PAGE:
Think of the increasingly important role that our tiny community plays in AIPAC; Mort Fridman, a Modern Orthodox Jew, is its president, and our communities send more people per synagogue to the annual policy conference than any other denomination.
And think of the increasingly important role that Modern Orthodox Jews are playing in Federations across the country; years ago, it would have been hard to imagine a member of Suburban Torah becoming the President of our local Federation!
Think of Malcolm Hoenlein, in his incredibly important role leading the Conference of Presidents for so many years.
Think of the way members of our community are able to connect with and inspire Jews from so many different backgrounds. People like Senator Joe Lieberman, the author Herman Wouk, a”h, and chief Lord Rabbi Sacks.
Think of the institutions in our community that work to connect Jews of all kind together. The Orthodox Union – where you’ll find Modern Orthodox, Yeshivish and Chasidic Rabbis working together – is run by Modern Orthodox lay people.
And think of holy places like Camp HASC, Camp Simcha, Camp Kaylie and Yachad – which serve the special needs population of every Orthodox Jewish group and more – and which are staffed, almost entirely, by the young people of our community.
And like the Lulav Jews described in the Midrash, we are open to learning from those with whom we disagree. In the study halls of Yeshiva University, our young people are learning the Torah teachings of Rav Soloveitchik and Rav Kook, but also of the Chazon Ish and the Lubavitcher Rebbe. There is an openness to other perspectives, an appreciation for the holiness of other tribes and communities, which enables us to connect with the entire Torah world!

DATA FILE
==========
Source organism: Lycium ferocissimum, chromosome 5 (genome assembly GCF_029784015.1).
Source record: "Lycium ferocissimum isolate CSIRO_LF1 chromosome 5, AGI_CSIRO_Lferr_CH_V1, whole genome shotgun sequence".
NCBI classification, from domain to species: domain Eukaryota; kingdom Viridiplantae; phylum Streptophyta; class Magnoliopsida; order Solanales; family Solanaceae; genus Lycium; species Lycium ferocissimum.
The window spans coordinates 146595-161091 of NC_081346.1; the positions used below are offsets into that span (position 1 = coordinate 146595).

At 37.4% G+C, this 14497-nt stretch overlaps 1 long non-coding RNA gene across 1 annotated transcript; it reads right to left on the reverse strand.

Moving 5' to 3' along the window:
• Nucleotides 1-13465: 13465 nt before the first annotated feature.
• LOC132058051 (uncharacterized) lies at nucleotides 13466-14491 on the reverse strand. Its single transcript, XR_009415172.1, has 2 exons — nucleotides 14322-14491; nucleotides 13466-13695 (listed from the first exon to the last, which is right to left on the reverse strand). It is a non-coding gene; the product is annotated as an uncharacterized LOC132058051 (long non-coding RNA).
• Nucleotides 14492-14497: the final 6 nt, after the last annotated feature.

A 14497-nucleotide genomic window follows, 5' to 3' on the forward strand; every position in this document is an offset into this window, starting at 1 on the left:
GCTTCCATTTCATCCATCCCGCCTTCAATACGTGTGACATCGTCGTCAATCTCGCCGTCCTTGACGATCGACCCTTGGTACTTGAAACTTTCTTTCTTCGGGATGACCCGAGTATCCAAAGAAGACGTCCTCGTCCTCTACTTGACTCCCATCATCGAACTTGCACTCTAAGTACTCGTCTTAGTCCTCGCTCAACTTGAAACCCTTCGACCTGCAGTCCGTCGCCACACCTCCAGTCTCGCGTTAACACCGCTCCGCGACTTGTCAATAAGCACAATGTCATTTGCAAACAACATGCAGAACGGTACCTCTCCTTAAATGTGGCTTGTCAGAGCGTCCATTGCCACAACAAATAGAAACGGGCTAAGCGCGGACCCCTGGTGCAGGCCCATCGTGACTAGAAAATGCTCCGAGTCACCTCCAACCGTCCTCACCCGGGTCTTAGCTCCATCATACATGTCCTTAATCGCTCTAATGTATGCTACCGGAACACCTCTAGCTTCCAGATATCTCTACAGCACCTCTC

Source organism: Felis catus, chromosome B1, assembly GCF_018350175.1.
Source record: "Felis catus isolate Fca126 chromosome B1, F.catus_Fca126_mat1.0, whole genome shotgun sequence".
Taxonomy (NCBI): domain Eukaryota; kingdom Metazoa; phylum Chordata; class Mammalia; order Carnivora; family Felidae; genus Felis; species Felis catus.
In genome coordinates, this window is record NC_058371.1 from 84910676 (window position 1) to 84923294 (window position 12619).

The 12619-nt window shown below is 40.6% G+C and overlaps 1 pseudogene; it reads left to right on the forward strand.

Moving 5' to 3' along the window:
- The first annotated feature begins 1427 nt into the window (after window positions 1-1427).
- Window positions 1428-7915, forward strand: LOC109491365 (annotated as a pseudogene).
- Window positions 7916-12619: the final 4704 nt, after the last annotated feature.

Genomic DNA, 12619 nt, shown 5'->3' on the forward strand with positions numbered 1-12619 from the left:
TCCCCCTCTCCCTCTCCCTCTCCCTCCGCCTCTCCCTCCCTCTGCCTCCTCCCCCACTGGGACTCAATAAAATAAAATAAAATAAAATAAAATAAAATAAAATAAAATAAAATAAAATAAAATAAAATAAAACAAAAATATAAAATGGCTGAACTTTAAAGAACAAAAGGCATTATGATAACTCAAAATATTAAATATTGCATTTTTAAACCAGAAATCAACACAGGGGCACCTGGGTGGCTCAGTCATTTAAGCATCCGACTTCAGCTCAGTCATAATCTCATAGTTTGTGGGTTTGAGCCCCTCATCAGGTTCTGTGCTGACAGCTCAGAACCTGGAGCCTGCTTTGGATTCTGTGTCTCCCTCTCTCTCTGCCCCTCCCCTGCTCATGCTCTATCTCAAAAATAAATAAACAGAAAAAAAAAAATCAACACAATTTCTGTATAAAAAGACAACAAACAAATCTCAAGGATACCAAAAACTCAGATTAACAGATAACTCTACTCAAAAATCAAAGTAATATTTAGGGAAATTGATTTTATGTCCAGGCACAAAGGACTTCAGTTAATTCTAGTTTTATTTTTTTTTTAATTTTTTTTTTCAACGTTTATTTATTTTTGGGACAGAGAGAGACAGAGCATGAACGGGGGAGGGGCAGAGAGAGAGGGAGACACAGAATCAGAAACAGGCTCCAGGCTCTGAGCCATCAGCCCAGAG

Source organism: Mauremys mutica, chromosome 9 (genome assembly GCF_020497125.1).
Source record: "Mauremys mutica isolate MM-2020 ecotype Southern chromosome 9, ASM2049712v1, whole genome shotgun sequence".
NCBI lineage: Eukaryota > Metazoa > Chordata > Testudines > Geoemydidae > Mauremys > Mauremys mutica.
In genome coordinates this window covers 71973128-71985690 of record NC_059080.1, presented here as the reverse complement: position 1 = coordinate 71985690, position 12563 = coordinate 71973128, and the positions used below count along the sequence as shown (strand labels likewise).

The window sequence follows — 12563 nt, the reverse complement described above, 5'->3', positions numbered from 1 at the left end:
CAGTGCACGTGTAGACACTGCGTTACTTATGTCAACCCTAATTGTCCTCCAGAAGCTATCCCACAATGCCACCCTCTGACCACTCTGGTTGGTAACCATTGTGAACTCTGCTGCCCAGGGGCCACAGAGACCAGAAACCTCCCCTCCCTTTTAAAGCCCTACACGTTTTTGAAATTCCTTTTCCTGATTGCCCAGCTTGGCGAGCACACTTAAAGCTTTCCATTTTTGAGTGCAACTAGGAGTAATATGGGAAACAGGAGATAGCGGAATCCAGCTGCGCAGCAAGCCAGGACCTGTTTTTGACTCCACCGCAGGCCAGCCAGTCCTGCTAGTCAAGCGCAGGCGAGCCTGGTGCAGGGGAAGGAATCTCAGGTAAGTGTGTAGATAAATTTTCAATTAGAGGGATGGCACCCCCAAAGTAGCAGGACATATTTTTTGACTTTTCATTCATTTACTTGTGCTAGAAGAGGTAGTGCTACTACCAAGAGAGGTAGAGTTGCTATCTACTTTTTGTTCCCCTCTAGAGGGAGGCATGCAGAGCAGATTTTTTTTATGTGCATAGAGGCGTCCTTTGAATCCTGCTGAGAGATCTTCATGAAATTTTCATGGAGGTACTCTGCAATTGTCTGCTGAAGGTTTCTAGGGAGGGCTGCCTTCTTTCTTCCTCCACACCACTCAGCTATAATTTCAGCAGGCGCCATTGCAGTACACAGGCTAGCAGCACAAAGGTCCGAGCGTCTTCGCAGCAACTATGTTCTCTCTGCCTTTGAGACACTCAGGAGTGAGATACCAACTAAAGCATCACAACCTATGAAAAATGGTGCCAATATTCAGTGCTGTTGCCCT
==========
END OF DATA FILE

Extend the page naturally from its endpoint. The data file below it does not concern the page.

As Lulav Jews standing squarely in the center of American Jewish life, we play a critical role in holding together the many different “species” of American Jewry, refusing to turn our backs on any Jew, no matter how strongly we may disagree with them. Like the “tall” Lulav tree, we choose to view our fellow Jews from the perspective of the heart, to never forget that no matter how different they may seem, the people of Israel have only one heart for their Father in Heaven.
Like all Jews, we still need to strengthen our commitment to Torah, to meaningful prayer, to purity and holiness. We aren’t “exempt” from anything because we call ourselves “Modern Orthodox.” Without a strong foundation in Torah learning and practice, we won’t be able to accomplish our unique mission.
But at the same time, we must believe that we bring something critical and unique to the broader Jewish mission – that we are not “Orthodox lite”, God forbid! As Rav Tzadok HaKohen of Lublin taught: “Just as one is obligated to believe in God, so too is he obligated to believe in himself.” (Tzidkat HaTzaddik 154)
It’s about time we started believing in ourselves, and our holy mission!